Slow steaming from the shippers’ perspective
Paper in proceeding, 2015
Trans-ocean liner shipping companies adopt slow steaming during periods when the market is characterized by low demand, high fuel prices, low freight rates and over capacity. The latest instance this has occurred is in the period following the 2008/2009 global financial crises and the speeds have not yet rebound to the pre-crisis levels. Most of the existing research regarding slow steaming is from environmental, economical and maritime engineering perspective, meaning that the phenomenon is studied from the ship owners’ perspective. The purpose of this paper is to explore the effects of slow steaming from the shippers’ perspective.
A structural literature review on the main subject has been performed and the same resulted in a matrix of different effects of slow steaming on the shippers already identified and studied in the existing literature. Furthermore, six global companies positioned in Sweden have been studied and the data from the case companies has been collected through face-to-face interviews. The findings of the interviews have been summarized, presented and discussed at a workshop with all case companies’ representatives.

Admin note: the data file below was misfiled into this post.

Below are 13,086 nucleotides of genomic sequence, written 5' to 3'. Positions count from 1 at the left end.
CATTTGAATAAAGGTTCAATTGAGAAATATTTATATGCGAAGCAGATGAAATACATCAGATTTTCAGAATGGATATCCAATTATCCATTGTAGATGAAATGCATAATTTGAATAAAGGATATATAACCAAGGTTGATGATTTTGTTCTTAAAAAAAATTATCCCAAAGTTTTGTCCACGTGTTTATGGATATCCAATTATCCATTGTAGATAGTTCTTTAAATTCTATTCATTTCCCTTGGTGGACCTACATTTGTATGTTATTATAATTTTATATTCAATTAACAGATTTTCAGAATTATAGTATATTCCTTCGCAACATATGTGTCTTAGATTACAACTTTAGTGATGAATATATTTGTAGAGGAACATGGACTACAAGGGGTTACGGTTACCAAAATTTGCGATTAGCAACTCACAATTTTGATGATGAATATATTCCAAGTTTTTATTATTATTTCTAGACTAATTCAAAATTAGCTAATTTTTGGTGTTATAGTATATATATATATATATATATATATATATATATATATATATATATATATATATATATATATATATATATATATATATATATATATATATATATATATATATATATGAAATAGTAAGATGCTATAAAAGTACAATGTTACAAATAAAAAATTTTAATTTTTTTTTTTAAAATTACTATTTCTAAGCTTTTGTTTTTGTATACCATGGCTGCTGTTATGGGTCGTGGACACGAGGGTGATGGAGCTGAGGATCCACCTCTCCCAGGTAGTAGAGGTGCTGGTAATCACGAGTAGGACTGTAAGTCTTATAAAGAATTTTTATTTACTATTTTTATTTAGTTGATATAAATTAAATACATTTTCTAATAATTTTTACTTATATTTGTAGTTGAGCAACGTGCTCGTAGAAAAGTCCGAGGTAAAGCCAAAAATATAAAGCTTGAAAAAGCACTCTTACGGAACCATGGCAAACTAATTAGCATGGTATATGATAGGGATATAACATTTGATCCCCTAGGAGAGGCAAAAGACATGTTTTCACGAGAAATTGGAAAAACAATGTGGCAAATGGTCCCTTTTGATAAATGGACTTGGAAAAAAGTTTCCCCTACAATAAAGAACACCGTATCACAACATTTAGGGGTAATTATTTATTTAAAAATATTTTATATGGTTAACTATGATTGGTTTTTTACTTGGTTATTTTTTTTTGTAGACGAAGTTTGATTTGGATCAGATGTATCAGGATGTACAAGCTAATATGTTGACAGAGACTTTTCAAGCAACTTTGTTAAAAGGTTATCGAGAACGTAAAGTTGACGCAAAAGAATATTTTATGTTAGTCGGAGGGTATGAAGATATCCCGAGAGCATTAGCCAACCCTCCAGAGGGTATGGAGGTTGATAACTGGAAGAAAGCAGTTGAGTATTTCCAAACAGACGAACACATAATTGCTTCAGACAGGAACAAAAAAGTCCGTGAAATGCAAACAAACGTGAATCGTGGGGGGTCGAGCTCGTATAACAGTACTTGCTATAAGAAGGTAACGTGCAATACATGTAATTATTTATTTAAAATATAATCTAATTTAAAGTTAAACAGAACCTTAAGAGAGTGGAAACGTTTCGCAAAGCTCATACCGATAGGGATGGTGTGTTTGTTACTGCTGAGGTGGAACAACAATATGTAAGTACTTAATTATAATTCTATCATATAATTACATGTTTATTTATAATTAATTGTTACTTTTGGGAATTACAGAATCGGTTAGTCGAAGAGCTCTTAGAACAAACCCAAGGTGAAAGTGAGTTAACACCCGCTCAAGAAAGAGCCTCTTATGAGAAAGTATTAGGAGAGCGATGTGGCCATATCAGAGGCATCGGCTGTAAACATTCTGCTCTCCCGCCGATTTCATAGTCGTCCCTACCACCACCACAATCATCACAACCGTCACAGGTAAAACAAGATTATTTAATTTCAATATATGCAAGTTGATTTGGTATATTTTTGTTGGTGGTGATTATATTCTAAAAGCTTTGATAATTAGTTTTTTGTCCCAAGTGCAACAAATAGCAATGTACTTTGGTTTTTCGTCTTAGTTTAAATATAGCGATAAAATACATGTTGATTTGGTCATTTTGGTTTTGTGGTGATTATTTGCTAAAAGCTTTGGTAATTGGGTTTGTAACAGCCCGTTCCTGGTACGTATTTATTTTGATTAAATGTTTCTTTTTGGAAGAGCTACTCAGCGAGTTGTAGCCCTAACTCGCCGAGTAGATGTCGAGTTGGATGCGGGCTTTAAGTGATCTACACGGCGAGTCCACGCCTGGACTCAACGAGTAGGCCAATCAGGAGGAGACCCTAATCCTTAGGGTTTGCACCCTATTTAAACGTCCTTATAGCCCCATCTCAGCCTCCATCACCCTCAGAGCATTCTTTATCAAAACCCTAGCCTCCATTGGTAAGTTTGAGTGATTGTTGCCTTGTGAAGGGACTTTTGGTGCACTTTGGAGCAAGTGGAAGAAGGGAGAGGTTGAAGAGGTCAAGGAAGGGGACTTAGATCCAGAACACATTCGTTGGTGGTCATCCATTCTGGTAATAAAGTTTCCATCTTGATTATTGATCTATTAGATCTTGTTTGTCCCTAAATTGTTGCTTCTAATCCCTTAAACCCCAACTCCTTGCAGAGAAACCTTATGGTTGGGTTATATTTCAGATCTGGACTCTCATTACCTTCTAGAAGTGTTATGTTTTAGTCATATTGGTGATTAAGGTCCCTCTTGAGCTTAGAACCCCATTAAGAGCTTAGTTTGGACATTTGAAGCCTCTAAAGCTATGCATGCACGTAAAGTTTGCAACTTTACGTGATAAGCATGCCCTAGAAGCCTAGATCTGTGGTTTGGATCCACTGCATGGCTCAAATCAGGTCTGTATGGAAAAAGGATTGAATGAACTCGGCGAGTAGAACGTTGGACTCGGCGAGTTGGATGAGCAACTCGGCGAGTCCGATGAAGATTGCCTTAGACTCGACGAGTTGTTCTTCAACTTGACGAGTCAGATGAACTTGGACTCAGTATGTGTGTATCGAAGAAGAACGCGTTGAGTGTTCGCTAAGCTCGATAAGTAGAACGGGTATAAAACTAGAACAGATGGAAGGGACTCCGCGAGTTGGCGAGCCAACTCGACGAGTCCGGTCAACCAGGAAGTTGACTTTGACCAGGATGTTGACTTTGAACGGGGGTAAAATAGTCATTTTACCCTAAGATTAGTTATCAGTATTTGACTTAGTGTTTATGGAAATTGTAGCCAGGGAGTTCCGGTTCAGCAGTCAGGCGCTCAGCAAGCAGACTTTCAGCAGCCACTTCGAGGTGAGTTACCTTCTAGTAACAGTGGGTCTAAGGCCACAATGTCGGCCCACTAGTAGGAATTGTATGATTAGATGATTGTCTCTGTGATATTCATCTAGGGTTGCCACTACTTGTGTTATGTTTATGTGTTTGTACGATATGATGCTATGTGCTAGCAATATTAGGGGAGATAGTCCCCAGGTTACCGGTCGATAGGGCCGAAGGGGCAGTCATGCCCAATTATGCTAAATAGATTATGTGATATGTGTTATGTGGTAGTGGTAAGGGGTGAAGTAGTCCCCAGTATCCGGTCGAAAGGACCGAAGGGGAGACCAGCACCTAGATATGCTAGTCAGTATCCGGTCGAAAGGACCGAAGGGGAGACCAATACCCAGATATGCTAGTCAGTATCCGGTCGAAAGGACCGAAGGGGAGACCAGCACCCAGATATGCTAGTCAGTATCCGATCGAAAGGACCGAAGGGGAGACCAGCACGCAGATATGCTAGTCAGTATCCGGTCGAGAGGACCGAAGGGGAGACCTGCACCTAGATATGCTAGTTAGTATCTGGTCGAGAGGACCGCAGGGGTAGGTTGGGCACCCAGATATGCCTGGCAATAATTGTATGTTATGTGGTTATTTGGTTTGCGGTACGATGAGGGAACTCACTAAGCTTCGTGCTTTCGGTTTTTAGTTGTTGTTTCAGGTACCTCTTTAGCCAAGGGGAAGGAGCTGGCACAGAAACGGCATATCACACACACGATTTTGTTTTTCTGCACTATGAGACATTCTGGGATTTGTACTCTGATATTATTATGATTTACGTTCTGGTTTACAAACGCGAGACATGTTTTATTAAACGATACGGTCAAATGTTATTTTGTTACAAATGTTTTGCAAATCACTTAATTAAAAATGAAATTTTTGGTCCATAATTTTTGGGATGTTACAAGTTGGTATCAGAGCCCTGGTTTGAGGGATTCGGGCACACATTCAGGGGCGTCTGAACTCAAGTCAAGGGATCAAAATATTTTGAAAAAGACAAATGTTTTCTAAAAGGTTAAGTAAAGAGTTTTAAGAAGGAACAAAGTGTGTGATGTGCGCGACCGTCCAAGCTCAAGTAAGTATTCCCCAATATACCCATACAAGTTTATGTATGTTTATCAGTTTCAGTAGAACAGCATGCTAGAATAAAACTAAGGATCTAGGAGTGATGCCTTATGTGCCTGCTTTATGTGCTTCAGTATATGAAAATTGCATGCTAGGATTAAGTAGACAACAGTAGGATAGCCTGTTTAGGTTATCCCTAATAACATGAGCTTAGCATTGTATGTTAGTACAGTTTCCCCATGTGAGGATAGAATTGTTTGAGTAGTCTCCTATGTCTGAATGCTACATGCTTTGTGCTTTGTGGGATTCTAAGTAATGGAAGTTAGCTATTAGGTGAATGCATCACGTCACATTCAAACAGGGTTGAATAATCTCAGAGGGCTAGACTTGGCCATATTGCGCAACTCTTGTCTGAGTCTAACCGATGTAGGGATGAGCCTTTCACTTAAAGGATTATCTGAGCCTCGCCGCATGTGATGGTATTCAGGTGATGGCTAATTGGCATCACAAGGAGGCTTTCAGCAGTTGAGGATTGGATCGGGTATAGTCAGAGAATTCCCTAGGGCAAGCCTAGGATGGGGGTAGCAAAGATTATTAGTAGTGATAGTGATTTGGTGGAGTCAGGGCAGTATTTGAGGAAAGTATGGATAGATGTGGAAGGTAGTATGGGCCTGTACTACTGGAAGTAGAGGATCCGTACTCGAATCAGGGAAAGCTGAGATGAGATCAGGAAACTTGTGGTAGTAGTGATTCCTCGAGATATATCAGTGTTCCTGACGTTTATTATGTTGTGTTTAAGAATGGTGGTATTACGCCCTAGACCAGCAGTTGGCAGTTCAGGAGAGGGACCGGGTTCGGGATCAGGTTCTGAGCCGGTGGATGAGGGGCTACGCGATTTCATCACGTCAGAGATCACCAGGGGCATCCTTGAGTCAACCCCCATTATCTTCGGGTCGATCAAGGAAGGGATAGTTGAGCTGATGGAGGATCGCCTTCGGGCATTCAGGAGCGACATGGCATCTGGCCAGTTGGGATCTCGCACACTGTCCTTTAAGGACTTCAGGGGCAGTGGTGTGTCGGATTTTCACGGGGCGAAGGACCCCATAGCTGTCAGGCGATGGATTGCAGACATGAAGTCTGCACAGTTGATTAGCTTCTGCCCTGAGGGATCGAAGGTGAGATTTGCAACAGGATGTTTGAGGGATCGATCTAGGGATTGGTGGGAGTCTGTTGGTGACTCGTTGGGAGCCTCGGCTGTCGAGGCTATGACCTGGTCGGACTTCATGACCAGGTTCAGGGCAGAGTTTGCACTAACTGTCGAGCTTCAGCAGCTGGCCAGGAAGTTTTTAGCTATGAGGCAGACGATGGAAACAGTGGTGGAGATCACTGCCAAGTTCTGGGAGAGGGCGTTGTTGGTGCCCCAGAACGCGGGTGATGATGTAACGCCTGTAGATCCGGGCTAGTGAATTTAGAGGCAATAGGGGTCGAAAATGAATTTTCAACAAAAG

The results of the study show that the shippers were firstly affected by slow steaming in 2008 and 2009 simply through increased sailing times that affected their supply chains. Reliability has been regarded as more important than the sailing time itself but the improvement on the same has not been observed so far. Furthermore, the interviewees believe that if the sea transport option is unreliable, air and rail are considered as substitute supply chains and the same also affects the last mile mode choice. Remarkably only one shipper acknowledged the importance and existence of environmental benefits; however increased reliability or cost reduction, as the benefits, have not been recognized by the interviewees.
Slow steaming effects